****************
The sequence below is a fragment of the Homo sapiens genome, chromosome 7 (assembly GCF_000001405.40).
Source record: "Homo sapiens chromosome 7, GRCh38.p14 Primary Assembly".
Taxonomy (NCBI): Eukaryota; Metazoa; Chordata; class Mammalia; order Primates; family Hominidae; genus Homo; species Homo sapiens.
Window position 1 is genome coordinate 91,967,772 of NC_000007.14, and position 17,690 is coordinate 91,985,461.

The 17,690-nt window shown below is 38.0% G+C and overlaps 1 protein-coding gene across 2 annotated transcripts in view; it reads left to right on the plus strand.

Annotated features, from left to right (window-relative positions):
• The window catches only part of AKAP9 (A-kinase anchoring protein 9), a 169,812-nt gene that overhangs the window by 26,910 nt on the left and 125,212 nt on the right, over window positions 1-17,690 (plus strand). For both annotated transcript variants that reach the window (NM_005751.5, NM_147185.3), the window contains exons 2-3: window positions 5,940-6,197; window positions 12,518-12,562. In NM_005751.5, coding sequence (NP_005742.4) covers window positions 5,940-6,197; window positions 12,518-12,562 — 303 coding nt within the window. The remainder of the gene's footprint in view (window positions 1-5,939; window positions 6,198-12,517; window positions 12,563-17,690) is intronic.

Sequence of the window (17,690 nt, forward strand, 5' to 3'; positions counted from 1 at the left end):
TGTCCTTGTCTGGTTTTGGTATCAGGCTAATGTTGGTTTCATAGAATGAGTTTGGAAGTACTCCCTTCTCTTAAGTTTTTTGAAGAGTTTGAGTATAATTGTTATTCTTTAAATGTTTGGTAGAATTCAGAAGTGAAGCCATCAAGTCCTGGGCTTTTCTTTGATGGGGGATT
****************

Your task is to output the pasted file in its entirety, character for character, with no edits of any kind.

The sequence below is a fragment of the Homo sapiens genome, chromosome 7 (assembly GCF_000001405.40).
Source record: "Homo sapiens chromosome 7, GRCh38.p14 Primary Assembly".
Taxonomy (NCBI): Eukaryota; Metazoa; Chordata; class Mammalia; order Primates; family Hominidae; genus Homo; species Homo sapiens.
Window position 1 is genome coordinate 91,967,772 of NC_000007.14, and position 17,690 is coordinate 91,985,461.

The 17,690-nt window shown below is 38.0% G+C and overlaps 1 protein-coding gene across 2 annotated transcripts in view; it reads left to right on the plus strand.

Annotated features, from left to right (window-relative positions):
• The window catches only part of AKAP9 (A-kinase anchoring protein 9), a 169,812-nt gene that overhangs the window by 26,910 nt on the left and 125,212 nt on the right, over window positions 1-17,690 (plus strand). For both annotated transcript variants that reach the window (NM_005751.5, NM_147185.3), the window contains exons 2-3: window positions 5,940-6,197; window positions 12,518-12,562. In NM_005751.5, coding sequence (NP_005742.4) covers window positions 5,940-6,197; window positions 12,518-12,562 — 303 coding nt within the window. The remainder of the gene's footprint in view (window positions 1-5,939; window positions 6,198-12,517; window positions 12,563-17,690) is intronic.

Sequence of the window (17,690 nt, forward strand, 5' to 3'; positions counted from 1 at the left end):
TGTCCTTGTCTGGTTTTGGTATCAGGCTAATGTTGGTTTCATAGAATGAGTTTGGAAGTACTCCCTTCTCTTAAGTTTTTTGAAGAGTTTGAGTATAATTGTTATTCTTTAAATGTTTGGTAGAATTCAGAAGTGAAGCCATCAAGTCCTGGGCTTTTCTTTGATGGGGGATT